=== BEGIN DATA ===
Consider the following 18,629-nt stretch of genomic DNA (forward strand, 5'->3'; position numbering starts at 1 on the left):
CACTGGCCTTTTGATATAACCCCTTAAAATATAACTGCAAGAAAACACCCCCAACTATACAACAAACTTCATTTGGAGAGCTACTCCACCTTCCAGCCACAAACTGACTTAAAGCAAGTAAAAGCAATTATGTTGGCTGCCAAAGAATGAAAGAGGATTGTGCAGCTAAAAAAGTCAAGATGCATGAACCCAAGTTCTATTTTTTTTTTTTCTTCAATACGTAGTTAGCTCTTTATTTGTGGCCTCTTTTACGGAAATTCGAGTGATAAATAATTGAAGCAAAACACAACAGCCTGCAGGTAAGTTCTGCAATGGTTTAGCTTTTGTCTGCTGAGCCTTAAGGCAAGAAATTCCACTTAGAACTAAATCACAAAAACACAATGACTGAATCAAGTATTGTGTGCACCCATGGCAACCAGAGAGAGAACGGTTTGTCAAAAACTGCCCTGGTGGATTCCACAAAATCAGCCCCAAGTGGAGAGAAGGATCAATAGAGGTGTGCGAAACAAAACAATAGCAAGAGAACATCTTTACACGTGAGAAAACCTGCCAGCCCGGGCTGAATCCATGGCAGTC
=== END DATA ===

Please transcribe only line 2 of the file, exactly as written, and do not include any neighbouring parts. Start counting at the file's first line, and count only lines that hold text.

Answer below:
CACTGGCCTTTTGATATAACCCCTTAAAATATAACTGCAAGAAAACACCCCCAACTATACAACAAACTTCATTTGGAGAGCTACTCCACCTTCCAGCCACAAACTGACTTAAAGCAAGTAAAAGCAATTATGTTGGCTGCCAAAGAATGAAAGAGGATTGTGCAGCTAAAAAAGTCAAGATGCATGAACCCAAGTTCTATTTTTTTTTTTTCTTCAATACGTAGTTAGCTCTTTATTTGTGGCCTCTTTTACGGAAATTCGAGTGATAAATAATTGAAGCAAAACACAACAGCCTGCAGGTAAGTTCTGCAATGGTTTAGCTTTTGTCTGCTGAGCCTTAAGGCAAGAAATTCCACTTAGAACTAAATCACAAAAACACAATGACTGAATCAAGTATTGTGTGCACCCATGGCAACCAGAGAGAGAACGGTTTGTCAAAAACTGCCCTGGTGGATTCCACAAAATCAGCCCCAAGTGGAGAGAAGGATCAATAGAGGTGTGCGAAACAAAACAATAGCAAGAGAACATCTTTACACGTGAGAAAACCTGCCAGCCCGGGCTGAATCCATGGCAGTC